It should be said that Ornidyl is currently being made available for free to those in need by Aventis through the World Health Organization, but this partnership only came about after an activist campaign led by Médecins sans Frontières ‘and a media exposé of Aventis’. As Clare writes,

For the moment, Ornidyl and Vaniqa exist side by side, the second no longer eclipsing the first, but not because of any structural change inside the medical-industrial complex. Rather [Aventis] decided under pressure to make a donation. Long-term access to eflornithine to cure sleeping sickness now relies entirely on the pharmaceutical company’s continued goodwill.

Now, Gillette’s creation of Vaniqa certainly did not cause Aventis to pull Ornidyl out of sub-Saharan Africa, but Gillette played an underhanded role in the rebranding and profit-turning of a life-saving drug, which prioritized the flourishing of the white-centric American beauty industry over the lives of impoverished and fatally ill Africans.


It is also worth noting that Gillette’s advertising history is dodgy at best. As recently October of last year, Gillette was under investigation by the Federal Trade Commission for a deceptive marketing campaign which misled consumers into thinking that their razors were made in the United States.

The ‘Faces Behind the Blades’ campaign features employees at Gillette’s Boston factory, uttering phrases like ‘made in Boston’ and ‘U.S.A. pride’ and standing in front of American flags. The trouble is, an investigation by Truth in Advertising found that while the Fusion 5 and Fusion 5 ProGlide cartridges are made in the United States, literally all of Gillette’s other razors are made in Poland, Brazil, Mexico, and China, with a $100 million factory being built in Vietnam.

But perhaps we can let Gillette’s advertising bygones be bygones. After all, Gillette hired a new team to produce their recent campaign. But what would cause the company to change their tune from last year’s ‘The Best A Man Can Get (and Ladies too)’ to last week’s ‘We Believe’? Maybe, as their website claims, it’s ‘turn[ing] on the news today’ and seeing that ‘men are not at their best’. Maybe it’s money.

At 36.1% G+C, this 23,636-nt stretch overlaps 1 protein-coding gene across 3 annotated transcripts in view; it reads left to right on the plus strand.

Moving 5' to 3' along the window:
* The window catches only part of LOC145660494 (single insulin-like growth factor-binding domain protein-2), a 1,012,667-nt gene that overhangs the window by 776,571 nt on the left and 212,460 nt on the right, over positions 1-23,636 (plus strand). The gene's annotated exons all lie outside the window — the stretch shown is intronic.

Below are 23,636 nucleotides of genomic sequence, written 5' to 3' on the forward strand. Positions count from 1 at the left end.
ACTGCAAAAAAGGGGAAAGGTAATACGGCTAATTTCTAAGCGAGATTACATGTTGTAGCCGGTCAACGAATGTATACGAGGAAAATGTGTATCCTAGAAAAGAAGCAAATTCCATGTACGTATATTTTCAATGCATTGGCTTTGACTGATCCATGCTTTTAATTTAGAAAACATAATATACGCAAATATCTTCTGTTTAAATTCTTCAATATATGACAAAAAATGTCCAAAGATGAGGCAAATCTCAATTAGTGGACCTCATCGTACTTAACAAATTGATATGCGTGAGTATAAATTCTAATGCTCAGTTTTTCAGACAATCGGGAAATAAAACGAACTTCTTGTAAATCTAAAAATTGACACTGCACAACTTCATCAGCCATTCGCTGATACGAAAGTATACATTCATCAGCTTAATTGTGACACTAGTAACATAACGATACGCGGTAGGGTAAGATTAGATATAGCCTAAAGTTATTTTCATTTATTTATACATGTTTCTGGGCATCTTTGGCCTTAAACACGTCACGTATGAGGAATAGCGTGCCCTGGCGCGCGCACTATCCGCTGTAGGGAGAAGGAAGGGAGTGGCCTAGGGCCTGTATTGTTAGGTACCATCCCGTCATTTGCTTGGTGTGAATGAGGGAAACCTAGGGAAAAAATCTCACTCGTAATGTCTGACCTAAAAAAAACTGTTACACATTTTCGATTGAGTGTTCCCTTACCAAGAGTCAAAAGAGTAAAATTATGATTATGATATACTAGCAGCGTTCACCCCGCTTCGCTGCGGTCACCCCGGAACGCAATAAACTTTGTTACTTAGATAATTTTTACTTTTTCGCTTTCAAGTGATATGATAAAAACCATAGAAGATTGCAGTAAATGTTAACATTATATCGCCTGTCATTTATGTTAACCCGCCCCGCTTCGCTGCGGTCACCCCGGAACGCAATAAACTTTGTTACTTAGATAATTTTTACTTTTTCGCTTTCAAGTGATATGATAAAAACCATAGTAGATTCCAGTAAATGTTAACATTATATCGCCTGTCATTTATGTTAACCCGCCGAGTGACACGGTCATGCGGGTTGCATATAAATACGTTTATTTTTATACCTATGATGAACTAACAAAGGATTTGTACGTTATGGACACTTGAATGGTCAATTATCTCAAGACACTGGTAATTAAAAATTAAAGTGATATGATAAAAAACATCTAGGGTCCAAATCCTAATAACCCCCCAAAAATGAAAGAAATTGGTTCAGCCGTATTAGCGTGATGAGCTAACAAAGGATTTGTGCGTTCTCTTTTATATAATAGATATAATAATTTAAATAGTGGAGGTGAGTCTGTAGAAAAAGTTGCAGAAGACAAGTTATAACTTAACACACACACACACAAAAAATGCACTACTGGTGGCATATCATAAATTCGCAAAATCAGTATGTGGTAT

Last year, when Nike released the latest installment of their ongoing ‘Just Do It’ campaign, it featured a controversial face: Colin Kaepernick. The ad was a black and white close-up of Kaepernick’s face, overlaid with the text, ‘Believe in something. Even if it means sacrificing everything.’ The campaign sparked international boycotts from consumers who felt that Nike was standing–or kneeling, rather–with Kaepernick’s anti-racist, anti-police brutality, Black Lives Matter anthem protest. Nike, however, didn’t mind the backlash.

In December of last year, it was reported that Nike sales had gone up ten percent since the ad’s debut. It turns out, there’s money in social justice.

Left-wing critics were quick to point out that Nike’s progressive stance was only posturing, citing the company’s infamously poor wages and working conditions in their Asian factories. A 2016 investigation found that in one of Nike’s Vietnamese factories, workers were earning only $0.61 to $0.89 per hour, and were sometimes forced into illegal overtime work.

While investigations into Gillette’s Asian and Latin American factories have not been conducted, it is unlikely that Gillette outsources their labor because it costs them more. What is likely, however, is that they’ve crunched the numbers on Nike’s foray into fauxkeness.

While it’s too early to say what effect the campaign will have on sales, an early survey conducted by Morning Consult in the days following the ad’s release shows that Gillette’s favorability is skyrocketing. Before watching the ad, 42 percent of those surveyed felt Gillette ‘shared their values’. After watching? 71 percent. That’s a 29 percent jump in one minute and forty-nine seconds.